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My problem is I'm trying to make a console based chess game. Starting off with an Object array to hold the squares of the chess board.

class Chessboard {
    Object[][] board = new Object[10][10];

I fill it out perfectly with various if-sentences like this:

for (int i = 0; i < 10; i++) {
    for (int j = 0;j < 10; j++) {
        if a position on a chess demands a specific piece:
                 board[i][j] = new ChessPiece(String firstLetterOfPiece, i, j);
        else fill in blanks:
                 board[i][j] = new ChessPiece(" ", i,j);

Now, I have some find position methods in the ChessPiece class that just gives a compiler error when I try it from the class Chessboard.

What I do is: (to test)


I get "Cannot find symbol". What can I do to avoid this?

share|improve this question
Post the exact message: what symbol can't it find? What's that extraneous String doing in your pseudocode in the new ChessPiece ctor call? – Dave Newton Nov 19 '11 at 15:59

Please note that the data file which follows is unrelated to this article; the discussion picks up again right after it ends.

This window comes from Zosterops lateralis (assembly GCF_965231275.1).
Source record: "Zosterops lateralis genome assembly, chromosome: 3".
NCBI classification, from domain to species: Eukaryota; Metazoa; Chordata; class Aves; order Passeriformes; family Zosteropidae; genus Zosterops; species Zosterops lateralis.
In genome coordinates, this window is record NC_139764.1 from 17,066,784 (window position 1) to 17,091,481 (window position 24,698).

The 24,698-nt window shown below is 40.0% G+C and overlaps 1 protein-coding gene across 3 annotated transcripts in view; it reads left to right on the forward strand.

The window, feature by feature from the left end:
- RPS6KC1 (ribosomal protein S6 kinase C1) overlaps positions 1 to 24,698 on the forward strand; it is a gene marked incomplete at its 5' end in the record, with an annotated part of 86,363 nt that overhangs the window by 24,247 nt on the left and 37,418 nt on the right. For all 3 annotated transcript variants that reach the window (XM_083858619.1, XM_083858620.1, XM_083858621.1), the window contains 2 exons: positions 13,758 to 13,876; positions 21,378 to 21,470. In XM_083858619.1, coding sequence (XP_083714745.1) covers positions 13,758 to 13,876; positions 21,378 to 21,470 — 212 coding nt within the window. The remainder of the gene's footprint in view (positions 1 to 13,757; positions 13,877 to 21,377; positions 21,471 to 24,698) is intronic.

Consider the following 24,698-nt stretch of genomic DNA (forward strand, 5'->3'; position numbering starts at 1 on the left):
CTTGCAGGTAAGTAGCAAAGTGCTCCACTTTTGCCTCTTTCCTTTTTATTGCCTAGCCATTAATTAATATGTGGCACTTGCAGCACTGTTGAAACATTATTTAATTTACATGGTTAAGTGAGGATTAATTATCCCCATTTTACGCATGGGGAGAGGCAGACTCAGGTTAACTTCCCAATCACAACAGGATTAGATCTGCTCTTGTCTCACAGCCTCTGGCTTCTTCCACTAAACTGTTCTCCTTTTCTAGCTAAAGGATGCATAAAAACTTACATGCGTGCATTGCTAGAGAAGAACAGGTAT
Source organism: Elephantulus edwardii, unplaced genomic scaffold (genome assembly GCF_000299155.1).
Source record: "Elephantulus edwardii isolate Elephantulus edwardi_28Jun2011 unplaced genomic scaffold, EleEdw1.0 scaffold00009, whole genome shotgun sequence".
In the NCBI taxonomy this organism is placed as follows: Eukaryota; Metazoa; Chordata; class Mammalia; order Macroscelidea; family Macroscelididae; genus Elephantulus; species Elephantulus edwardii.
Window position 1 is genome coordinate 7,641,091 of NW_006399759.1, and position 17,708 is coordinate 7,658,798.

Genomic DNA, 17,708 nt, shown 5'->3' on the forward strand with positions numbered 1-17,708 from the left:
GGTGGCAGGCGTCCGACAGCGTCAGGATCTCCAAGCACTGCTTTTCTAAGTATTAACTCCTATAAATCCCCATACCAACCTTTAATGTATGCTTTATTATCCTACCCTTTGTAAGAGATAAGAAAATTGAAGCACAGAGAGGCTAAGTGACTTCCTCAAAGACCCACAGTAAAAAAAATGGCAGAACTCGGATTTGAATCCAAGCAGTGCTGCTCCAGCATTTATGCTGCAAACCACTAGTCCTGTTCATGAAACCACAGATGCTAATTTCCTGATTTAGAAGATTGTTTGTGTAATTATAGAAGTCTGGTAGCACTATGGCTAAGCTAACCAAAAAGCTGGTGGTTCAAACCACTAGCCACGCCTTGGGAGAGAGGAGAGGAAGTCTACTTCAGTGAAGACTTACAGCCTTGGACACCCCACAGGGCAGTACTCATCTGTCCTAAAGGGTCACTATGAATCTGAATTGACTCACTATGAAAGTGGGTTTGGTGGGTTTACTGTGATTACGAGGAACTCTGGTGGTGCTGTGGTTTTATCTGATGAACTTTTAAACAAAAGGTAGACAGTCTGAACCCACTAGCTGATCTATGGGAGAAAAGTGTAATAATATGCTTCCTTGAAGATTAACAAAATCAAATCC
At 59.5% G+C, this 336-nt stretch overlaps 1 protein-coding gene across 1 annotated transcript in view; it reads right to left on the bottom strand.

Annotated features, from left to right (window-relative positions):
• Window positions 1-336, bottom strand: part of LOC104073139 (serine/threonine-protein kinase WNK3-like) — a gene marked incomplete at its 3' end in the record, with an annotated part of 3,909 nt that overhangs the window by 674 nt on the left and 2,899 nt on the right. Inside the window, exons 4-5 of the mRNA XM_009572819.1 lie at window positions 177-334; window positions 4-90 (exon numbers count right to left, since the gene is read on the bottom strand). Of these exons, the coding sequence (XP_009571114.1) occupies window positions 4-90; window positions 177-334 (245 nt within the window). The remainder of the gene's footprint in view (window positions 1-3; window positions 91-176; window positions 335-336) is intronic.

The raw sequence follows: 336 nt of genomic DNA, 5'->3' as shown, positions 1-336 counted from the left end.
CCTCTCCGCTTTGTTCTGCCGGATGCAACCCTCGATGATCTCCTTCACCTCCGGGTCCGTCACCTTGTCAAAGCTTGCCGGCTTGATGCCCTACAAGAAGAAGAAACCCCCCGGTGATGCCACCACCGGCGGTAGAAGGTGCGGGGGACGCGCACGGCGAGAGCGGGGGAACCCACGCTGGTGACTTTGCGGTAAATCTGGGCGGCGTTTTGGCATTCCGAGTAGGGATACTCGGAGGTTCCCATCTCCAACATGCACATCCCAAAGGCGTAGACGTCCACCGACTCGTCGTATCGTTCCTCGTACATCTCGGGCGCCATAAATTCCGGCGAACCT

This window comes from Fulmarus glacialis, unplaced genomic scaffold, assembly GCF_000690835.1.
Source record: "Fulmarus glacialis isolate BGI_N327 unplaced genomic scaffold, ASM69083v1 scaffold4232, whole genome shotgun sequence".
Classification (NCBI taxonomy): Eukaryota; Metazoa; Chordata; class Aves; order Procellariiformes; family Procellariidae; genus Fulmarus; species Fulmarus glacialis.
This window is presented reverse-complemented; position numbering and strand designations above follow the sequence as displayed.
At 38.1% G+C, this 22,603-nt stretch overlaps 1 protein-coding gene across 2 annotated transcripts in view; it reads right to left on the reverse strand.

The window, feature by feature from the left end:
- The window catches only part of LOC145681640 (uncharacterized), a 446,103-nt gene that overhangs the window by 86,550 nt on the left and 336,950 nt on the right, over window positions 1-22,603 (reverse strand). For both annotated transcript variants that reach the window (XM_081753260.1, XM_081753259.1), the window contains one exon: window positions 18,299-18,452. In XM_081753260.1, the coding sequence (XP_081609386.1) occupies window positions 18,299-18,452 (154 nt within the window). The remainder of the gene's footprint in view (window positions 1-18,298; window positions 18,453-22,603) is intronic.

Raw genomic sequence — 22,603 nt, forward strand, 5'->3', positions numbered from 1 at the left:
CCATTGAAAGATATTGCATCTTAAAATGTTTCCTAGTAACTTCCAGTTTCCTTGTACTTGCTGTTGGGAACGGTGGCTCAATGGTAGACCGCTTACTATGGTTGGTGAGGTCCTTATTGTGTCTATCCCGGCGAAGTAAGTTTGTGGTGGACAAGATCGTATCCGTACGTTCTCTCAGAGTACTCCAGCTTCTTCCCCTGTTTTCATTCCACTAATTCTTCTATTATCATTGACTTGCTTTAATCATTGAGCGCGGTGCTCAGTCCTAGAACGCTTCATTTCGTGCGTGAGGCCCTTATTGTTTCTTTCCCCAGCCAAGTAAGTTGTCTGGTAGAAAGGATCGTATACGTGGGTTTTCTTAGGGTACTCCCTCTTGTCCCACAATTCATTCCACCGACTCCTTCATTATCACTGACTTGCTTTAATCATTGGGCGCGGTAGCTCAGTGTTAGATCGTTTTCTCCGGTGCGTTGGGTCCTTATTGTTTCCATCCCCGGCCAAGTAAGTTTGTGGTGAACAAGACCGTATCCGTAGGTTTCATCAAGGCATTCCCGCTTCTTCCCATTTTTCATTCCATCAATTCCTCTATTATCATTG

Why can't you use ChessPiece[][] board = new ChessBoard[10][10]? And why are you using a 10x10 grid? A "moat" doesn't make a lot of sense here. – NullUserException Nov 19 '11 at 16:02
Can't find method getXpos(). Because java looks in Object-class. The string is to identify the chesspiece. Also, I believe that using a Objectarray I can mix different classes which is a bit easier when it comes to displaying integers and letters. (The sides, top and bottom of the chessboard) – mr2k Nov 19 '11 at 16:13
up vote 1 down vote accepted

Well, you could "cast" it, for example: ((ChessPiece)(board[2][4])).getXposition()

But I would recommend doing something different: make a ChessSquare class that can hold a ChessPiece, or not.

Then go

ChessSquare square = board[2][4];
if(square.hasPiece()) {
    ChessPiece piece = square.getPiece();
    return piece.getXposition();
share|improve this answer
Thanks, seems like a good solution. :) – mr2k Nov 19 '11 at 16:06

Firstly, if your array will only ever contain ChessPiece objects, declare it as

ChessPiece[][] board = new ChessPiece[10][10];

Secondly, since your array elements can be null, you'll want to do a null check before calling any methods:

if(board[2][4] != null)  System.out.println(board[2][4].getXPosition());
share|improve this answer
Thanks, though I throw in some integers and strings to display a through h and 1 through 8. :) – mr2k Nov 19 '11 at 16:06

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